I always try to think, ‘What can I bring to this story?’, ‘How do I feel about the themes of the story and the subtexts?’, ‘How can I unearth images that can enhance this narrative?’ You are hired for your eye and your voice as much as your technical ability. To do that you need strength, tenacity and an understanding of what you came to the project to achieve. You are trying to fulfil the director’s vision and be part of the creative team. You have to be exited by the project because the long hours are tough and often resources are limited, so there has to be something that makes you excited and passionate about the story.
ADVICE AND MISTAKES:
WHAT WAS THE BEST ADVICE YOU’VE EVER BEEN GIVEN?
Early on in my career I was lucky enough to interview one of my favourite cinematographers, Chris Menges, and he told me something that has stayed with me. He said ‘It’s very easy to destroy something the director is trying to create’ and that is very true. It is very subtle, but you have to be very sensitive to the changes in atmosphere on set and not bring a ‘seen it all before’ attitude to bare on the work. You have to listen to the director and try and understand what is it they are trying to achieve and support them in that. Creativity itself is very easily crushed, it needs to be nurtured and protected.
WHAT IS THE BEST ADVICE YOU COULD GIVE?
I like to develop a very close relationship with directors. One of the things I am proud of on my CV is that nearly every director has asked me back to work with them again and that is going right back to my early documentary days. It is important to develop close relationships and invest as much of yourself into that relationship as possible. It is a very lonely place being a director, so the more support you can give them and the more trust that develops between you, the better the final result will be. In fact, it is the team film-making spirit that is one of the real joys of the job for me. If you get the right team, it feels like an expedition to a far away place, everyone pulling together and ending up producing something that is more than the sum of its parts.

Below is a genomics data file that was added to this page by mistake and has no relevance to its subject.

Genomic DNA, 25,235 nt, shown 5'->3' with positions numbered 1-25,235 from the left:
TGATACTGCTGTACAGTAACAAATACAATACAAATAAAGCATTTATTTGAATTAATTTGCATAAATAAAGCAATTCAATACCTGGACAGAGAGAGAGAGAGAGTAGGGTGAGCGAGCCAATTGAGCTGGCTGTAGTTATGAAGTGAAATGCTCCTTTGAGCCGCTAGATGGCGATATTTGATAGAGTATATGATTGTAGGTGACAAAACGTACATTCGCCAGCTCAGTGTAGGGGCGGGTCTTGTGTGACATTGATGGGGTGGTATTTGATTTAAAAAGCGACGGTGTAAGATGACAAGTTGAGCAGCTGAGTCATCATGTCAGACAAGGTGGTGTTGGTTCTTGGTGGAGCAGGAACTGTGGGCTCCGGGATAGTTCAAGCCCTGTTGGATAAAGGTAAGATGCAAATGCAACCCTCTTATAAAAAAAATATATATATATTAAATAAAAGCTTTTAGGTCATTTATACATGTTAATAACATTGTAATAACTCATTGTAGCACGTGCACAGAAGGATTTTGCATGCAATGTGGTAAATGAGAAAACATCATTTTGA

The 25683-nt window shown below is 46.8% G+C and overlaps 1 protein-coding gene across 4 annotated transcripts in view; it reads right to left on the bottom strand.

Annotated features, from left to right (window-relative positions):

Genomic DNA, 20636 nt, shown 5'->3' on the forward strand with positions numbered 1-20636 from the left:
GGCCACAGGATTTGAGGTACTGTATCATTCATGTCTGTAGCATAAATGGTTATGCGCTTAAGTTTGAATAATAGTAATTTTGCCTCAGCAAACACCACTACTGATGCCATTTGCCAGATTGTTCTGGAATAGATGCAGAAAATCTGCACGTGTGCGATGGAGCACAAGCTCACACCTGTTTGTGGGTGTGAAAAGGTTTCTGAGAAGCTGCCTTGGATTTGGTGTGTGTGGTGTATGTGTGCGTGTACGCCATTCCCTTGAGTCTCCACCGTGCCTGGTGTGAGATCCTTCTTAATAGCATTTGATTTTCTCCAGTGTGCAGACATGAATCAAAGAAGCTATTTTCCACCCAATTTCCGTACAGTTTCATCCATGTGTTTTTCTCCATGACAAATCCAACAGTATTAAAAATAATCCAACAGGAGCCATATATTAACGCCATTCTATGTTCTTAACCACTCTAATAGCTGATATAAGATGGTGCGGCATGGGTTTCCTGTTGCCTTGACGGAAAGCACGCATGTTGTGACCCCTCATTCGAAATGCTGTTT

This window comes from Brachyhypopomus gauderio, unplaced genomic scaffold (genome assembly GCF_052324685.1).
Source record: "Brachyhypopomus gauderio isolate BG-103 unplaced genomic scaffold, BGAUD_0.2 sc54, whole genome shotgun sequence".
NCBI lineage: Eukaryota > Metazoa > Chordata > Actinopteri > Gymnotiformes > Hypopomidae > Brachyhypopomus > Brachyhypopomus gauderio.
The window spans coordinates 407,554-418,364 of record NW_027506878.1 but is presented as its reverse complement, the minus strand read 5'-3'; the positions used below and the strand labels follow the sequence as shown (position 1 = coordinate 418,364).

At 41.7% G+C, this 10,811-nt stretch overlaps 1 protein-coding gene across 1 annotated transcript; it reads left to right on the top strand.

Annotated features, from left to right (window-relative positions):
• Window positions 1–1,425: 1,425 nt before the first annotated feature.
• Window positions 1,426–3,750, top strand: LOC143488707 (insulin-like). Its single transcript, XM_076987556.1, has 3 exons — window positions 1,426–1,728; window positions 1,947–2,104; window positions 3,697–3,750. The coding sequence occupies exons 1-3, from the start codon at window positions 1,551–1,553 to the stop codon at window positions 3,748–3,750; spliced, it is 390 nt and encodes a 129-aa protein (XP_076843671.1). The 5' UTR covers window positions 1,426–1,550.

WHAT WAS YOUR MOST MEMORABLE BLUNDER?
At film school I was shooting a friend’s graduation film and completely used the wrong film stock and the sequence was badly underexposed and ended up looking day-for-night. We only had a limited amount of film stock, so we couldn’t go back and redo it. I was mortified, I had really let everyone down, but he was wonderful about it and just said, ‘Oh Matt, it’ll be fine, it looks great, don’t worry’. My friend went on to become a successful BAFTA winning director, and we worked together many times through the years.